pythonic way to maximize the number of items that fit in a list of available spots

Here is the problem. Each item has an index value, and the slots it could fit into.

``````items = ( #(index, [list of possible slots])
(1, ['U', '3']),
(2, ['U', 'L', 'O']),
(3, ['U', '1', 'C']),
(4, ['U', '3', 'C', '1']),
(5, ['U', '3', 'C']),
(6, ['U', '1', 'L']),
)
``````

What is the largest list of slots with these items fit into. No slot can be you more than once.

My solution seems hard to follow, and very non-pythonic [and fails on the last item]. I didn't want to ask a "what's better" question before solving the prob myself [so now hear I am, beggar's hat in hand]. Here's my code:

``````def find_available_spot(item, spot_list):
spots_taken = [spot for (i,spot) in spot_list]
i, l = item
for spot in l:
if spot not in spots_taken: return (i, spot)
return None

def make_room(item, spot_list, items, tried=[]):
ORDER = ['U','C','M','O','1','3','2','L']
i, l = item
p_list = sorted(l, key=ORDER.index)
spots_taken = [spot for (i, spot) in spot_list]

for p in p_list:
tried.append(p)
spot_found = find_available_spot((i,[p]),spot_list)
if spot_found: return spot_found
else:
spot_item = items[spots_taken.index(p)]
i, l = spot_item
for s in tried:
if s in l: l.remove(s)
if len(l) == 0: return None

spot_found = find_available_spot((i,l),spot_list)
if spot_found: return spot_found

spot_found = make_room((i,l), spot_list, items, tried)
if spot_found: return spot_found
return None

items = ( #(index, [list of possible slots])
(1, ['U', '3']),
(2, ['U', 'L', 'O']),
(3, ['U', '1', 'C']),
(4, ['U', '3', 'C', '1']),
(5, ['U', '3', 'C']),
(6, ['U', '1', 'L']),
)

spot_list = []
spots_taken = []
for item in items:
spot_found = find_available_spot(item, spot_list)
if spot_found:
spot_list.append(spot_found)
else:
spot_found = make_room(item,spot_list,items)
if spot_found: spot_list.append(spot_found)
``````
-
What is your question? Do you want to make your code more expressive, or are you looking for a faster algorithm, or <insert different question here>? What is the aspect of your solution that you are trying to improve? –  inspectorG4dget Nov 13 '12 at 3:41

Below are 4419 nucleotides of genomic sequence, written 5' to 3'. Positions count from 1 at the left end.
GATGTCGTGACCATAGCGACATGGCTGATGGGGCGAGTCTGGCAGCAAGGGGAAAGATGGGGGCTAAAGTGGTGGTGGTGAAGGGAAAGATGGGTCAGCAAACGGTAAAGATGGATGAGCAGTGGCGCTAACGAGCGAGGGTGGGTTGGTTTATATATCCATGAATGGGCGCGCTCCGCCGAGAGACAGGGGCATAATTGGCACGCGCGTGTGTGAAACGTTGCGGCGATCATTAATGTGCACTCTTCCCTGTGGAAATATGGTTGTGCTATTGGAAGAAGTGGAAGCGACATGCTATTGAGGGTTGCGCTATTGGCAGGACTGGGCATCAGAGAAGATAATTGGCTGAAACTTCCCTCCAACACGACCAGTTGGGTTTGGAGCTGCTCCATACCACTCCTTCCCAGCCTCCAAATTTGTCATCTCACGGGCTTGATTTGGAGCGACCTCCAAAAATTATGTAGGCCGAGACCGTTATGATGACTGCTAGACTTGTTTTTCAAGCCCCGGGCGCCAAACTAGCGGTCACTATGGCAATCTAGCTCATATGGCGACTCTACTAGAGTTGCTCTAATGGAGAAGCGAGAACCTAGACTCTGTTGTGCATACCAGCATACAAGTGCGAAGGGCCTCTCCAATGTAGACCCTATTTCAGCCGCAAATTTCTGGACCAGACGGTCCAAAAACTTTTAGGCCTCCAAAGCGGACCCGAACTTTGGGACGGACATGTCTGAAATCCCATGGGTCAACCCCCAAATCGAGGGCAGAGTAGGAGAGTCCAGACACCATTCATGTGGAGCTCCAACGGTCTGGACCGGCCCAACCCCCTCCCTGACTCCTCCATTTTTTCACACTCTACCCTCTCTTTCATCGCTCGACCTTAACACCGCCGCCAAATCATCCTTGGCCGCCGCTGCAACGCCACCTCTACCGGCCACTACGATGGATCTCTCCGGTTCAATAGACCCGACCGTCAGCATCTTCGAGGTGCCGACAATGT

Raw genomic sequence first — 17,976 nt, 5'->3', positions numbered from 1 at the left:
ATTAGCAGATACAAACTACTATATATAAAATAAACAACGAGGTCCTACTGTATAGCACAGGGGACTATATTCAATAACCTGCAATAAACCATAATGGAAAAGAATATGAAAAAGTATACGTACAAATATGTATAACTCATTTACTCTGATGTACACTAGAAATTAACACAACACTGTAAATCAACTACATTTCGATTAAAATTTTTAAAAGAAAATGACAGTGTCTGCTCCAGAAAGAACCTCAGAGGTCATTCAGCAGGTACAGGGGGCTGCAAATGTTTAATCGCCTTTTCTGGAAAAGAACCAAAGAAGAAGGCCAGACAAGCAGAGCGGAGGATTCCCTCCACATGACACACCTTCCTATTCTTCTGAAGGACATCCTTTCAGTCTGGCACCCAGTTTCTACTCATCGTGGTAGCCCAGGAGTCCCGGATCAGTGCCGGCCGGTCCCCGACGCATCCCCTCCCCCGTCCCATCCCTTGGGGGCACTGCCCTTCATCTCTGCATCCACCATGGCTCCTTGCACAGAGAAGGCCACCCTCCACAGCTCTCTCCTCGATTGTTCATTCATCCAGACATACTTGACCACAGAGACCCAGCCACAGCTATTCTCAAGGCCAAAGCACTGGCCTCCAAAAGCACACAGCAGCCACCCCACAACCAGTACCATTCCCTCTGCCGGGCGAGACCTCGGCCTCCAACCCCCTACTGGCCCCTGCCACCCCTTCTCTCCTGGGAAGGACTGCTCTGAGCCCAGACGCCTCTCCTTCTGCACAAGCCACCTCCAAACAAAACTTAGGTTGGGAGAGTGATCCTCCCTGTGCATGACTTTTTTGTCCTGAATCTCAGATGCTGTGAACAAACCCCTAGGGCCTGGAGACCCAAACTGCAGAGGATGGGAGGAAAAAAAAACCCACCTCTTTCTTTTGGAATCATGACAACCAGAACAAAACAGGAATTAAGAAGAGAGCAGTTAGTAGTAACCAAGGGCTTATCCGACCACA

I'm looking to learn how to write this type of code in a more obvious, elegant, pythonic way, particularly since the actual problem is a more complex version of this problem. –  Cole Nov 13 '12 at 3:56

1 Answer

Simply trying every possibility has a certain brutal elegance:

``````>>> items = (
...     (1, ['U', '3']),
...     (2, ['U', 'L', 'O']),
...     (3, ['U', '1', 'C']),
...     (4, ['U', '3', 'C', '1']),
...     (5, ['U', '3', 'C']),
...     (6, ['U', '1', 'L']),
... )
>>> import itertools
>>> locs = zip(*items)[1]
>>> max((len(p), p) for p in itertools.product(*locs) if len(p) == len(set(p)))
(6, ('U', 'O', 'C', '1', '3', 'L'))
``````

Admittedly it doesn't scale very well, though.

.. and, as noted in the comments, it only finds a solution if there's a filling solution. A slightly more efficient (but still brute-force) solution works even if there isn't:

``````def find_biggest(items):
for w in reversed(range(len(items)+1)):
for c in itertools.combinations(items, w):
indices, slots = zip(*c)
for p in itertools.product(*slots):
if len(set(p)) == len(p):
return dict(zip(indices, p))

>>> items = ( (1, ['U', '3']), (2, ['U', 'L', 'O']), (3, ['U', '1', 'C']), (4, ['U', '3', 'C', '1']), (5, ['U', '3', 'C']), (6, ['U', '1']), (7, ['U', '1', 'L']), )
>>> find_biggest(items)
{1: 'U', 2: 'O', 3: '1', 4: '3', 5: 'C', 7: 'L'}
``````
-
Efficient not, simple and elegant, yet brutal means I like it. –  sean Nov 13 '12 at 4:00
Nice answer. I can't make it work for this list though: items = ( (1, ['U', '3']), (2, ['U', 'L', 'O']), (3, ['U', '1', 'C']), (4, ['U', '3', 'C', '1']), (5, ['U', '3', 'C']), (6, ['U', '1']), (7, ['U', '1', 'L']), ) –  Cole Nov 13 '12 at 4:08
@Cole: yeah, it doesn't work if there's not a solution using all the points. We can tweak that, though. –  DSM Nov 13 '12 at 4:15